Here’s the second installment from The Poultry Princess. In case you missed the first one: no, this isn’t the pen name of my mirthful alter ego, but one in a series of stories by Heide Royer about the lighter side of keeping chickens. If you’re thinking about getting birds read these in preparation for those times when if things could go wrong they will go wrong.
“If I failed to mention that my life with chickens is anything but boring, let me lead with that. No two days are ever the same, in fact every morning I never really know what I’m going to wake up to. It’s only because when you own as many birds as I do, the variables of potential drama or unpredictable insanity increases per dozen or so. I have over six dozen ranging from one day old to almost two years (about as long as I’ve owned them.)
It’s nice when things seem normal. No one has died or gotten eaten by a predator. No one decided the neighbors feed was tastier and wandered off aimlessly. No one required shots or limbs manipulated back in place or eyeballs and buttholes squeezed. I call these days winners. Winning days make me feel like I’m the queen of the freaking poultry world. Today, I was the master of my own fate. Today I decided to change up a winning day into a self-inflicted clutch-er-f-erama.
This past weekend I spent a great deal of time pulling eggs from broody hens to figure out what’s developing and what’s not, what’s in its early stages and what’s about to hatch, simply so I can organize brooder rotation and separate duds from studs.
I have one hen, who I refer to as Wicked Sister #2, that’s a great mama, gets broody somewhat often, and is the epitome of health and breed (Old English Game bantam). She’s given me a lot of high quality and healthy chicks. I adore her so much and she hates me. Hates me like a fat country toad on a warm rock staring into the eyes of a black, hungry Water Moccasin Snake. Every time I come around she screeches and puffs up at me like I’m about to destroy her bloodline and sleep with her husband. Unhappy doesn’t even describe how she acts. It’s deadly. She would destroy me if she weighed about 140.5 ounces more.
I knew I had to go in. I knew I was up against this sweet, adorable, doe-eyed feathered b*^%. I usually like the snatch and grab method, or push the hen aside and just let them know who is boss, but for whatever reason, this one terrifies me. She couldn’t really do much damage, but in my mind’s eye she’d already taken three fingers and my expensive eyelashes for trophies.
Breathe Heide. You got this. She’s just a freaking bantam chicken, not even full grown! You’ve battled turkeys for less. Get in there, pull the egg, give her the middle finger, and walk away like the boss you think you are.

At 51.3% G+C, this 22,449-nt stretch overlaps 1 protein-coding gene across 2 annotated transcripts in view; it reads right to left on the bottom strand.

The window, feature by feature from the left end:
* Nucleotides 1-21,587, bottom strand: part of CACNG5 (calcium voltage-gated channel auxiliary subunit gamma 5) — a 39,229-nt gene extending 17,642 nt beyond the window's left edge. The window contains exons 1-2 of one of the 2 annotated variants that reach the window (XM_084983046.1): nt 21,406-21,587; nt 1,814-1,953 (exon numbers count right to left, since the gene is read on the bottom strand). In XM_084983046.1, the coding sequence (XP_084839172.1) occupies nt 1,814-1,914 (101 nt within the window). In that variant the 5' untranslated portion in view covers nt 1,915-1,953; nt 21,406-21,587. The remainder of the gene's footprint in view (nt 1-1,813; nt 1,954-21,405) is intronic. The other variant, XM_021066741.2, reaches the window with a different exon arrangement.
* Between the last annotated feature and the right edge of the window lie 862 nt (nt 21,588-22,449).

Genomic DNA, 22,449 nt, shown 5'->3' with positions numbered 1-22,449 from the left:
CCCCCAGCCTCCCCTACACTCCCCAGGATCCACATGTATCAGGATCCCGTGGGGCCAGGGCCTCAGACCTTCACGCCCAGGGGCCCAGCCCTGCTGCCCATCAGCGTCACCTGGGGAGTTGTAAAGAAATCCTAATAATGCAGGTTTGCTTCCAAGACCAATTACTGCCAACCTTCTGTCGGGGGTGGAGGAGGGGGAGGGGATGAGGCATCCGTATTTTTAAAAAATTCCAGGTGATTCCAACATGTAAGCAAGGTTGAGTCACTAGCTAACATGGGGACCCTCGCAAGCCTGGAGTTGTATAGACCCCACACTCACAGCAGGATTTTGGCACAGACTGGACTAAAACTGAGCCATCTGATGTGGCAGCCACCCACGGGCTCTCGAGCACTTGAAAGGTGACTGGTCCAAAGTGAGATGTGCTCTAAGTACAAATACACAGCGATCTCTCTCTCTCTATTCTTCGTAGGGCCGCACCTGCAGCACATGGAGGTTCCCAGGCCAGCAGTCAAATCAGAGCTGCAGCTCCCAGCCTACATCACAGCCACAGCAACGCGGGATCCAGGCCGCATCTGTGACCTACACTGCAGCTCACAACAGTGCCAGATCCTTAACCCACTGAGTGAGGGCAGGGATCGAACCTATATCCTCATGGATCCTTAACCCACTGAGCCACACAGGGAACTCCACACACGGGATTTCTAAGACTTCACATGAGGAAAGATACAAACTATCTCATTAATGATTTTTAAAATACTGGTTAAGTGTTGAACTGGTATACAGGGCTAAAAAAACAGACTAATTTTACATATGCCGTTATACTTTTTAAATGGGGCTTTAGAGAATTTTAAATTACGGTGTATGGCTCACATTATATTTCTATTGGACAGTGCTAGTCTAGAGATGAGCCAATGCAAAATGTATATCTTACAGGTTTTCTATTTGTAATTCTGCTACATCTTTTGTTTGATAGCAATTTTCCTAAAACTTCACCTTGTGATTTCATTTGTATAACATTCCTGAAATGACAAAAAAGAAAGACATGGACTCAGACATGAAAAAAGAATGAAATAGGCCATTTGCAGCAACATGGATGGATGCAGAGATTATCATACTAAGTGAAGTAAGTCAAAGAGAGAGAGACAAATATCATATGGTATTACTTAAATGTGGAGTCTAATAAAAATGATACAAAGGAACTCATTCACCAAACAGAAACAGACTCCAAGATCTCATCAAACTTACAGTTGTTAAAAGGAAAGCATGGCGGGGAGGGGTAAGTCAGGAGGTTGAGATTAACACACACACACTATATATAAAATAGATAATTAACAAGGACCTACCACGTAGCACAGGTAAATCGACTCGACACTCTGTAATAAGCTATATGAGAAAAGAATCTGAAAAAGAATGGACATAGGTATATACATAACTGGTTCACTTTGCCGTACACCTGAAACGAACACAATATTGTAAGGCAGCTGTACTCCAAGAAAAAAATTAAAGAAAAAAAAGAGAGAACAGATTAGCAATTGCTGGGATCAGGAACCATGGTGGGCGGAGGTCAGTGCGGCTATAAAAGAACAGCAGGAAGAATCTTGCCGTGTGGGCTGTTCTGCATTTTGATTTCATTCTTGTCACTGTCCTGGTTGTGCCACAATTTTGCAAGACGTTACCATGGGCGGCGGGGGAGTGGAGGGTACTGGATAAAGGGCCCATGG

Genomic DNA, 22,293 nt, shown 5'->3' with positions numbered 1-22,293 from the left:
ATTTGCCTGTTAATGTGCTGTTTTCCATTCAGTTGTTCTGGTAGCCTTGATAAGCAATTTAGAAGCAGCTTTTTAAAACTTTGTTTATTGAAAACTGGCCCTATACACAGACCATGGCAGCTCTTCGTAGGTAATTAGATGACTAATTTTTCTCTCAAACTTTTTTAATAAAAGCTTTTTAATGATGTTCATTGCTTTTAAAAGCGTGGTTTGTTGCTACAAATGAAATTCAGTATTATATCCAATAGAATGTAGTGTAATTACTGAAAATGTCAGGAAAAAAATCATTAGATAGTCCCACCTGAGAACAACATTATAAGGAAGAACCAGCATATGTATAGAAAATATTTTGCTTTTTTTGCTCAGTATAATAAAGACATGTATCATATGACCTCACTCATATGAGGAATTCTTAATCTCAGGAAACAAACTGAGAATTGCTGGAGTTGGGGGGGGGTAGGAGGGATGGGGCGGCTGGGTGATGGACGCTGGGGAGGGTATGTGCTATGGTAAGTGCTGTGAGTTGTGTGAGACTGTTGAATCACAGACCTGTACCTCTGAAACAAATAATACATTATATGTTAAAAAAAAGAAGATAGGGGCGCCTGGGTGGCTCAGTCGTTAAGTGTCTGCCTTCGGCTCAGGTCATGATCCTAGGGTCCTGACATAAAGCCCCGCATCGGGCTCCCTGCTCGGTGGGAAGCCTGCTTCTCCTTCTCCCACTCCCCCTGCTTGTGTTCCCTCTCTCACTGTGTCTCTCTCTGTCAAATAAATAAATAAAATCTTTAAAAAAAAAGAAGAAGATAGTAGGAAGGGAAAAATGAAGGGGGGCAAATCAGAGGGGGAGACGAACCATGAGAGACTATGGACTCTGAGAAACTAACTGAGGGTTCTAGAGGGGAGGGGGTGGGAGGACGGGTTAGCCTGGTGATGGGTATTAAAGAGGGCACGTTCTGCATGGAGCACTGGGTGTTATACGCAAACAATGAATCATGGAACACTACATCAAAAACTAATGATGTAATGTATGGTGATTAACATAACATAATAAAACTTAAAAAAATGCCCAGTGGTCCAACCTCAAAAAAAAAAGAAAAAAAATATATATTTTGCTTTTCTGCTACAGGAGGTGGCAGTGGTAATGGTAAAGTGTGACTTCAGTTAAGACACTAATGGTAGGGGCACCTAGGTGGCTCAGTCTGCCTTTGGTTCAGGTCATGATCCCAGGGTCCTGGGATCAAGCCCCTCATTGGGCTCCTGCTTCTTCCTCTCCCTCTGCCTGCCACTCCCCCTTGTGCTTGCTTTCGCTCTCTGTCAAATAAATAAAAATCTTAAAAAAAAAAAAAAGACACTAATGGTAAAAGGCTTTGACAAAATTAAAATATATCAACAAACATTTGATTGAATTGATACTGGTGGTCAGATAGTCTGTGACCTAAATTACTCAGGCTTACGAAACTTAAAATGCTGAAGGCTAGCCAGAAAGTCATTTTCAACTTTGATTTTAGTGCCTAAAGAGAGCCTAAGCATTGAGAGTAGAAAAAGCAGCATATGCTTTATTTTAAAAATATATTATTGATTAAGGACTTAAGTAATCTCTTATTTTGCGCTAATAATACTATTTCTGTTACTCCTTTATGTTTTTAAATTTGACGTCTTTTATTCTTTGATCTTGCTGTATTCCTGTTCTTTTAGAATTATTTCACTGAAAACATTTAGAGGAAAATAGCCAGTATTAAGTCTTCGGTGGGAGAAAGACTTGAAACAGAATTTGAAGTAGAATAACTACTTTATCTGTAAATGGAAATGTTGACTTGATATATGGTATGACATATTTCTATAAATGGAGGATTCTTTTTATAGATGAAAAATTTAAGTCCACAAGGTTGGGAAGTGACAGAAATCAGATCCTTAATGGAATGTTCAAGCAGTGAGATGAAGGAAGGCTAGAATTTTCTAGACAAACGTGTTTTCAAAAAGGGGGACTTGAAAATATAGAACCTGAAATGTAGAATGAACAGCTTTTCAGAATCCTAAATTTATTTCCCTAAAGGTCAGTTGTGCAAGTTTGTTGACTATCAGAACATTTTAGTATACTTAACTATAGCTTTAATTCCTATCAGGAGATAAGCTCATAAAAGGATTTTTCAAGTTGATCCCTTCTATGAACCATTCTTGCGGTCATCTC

I closed my eyes and went in for a kiss, like a teenage boy on junior prom night and very much like that night for me, got slapped back into reality. Problem was, I actually had the egg in my hand, so when she pecked me, I recoiled quickly and the egg went flying. It went flying backwards and I could see it like a moment in the Matrix. Slowly at first with a flash of white, then that image sped up and my world turned yellow. I knew what had happened but couldn’t tell my brain to respond with any semblance of reason. I had in fact egged myself in the face.
I stood there paralyzed not wanting to open my eyes, because at this point I didn’t know if I had picked one of the developed eggs or one that the other hens had donated to the cause, so for a minute I had to muster up the courage to see if I had baby chicken splattered on my glasses and arms. I was so afraid to open my eyes I waited to hear a distress peep, or last breath from a chick taken too soon. If any of those things had transpired, I would have stroked out only to be eaten by the remaining flock and imagining the horror endured by my poor child left to find a purple polka dotted bra and soiled boy shorts on the floor of the coop.
Only mucky yellow yolk and egg white. All. Over. My. Face. And. Arm.
I stood there and laughed for a solid five minutes, wondering if this has ever happened to anyone else in their lifetime, and if not, it’s pretty life changing.
I’m still winning just realizing it’s a long race.”
Hugs and quiches to all, and to all a good night, The Puerto Rican Poultry Princess
Bio: Heide Royer is the artist behind Heidinmyworld of Art. Her creative passion lies within the animal world and is expressed through her visually compelling artwork. She is also an aspiring writer telling stories of her chicken farm life in a new book entitled “All Cooped Up – My Life with Chickens During A Pandemic”, filled with crazy antics and a lot of fowl play. It’s sure to bring laughter to any poultry loving household.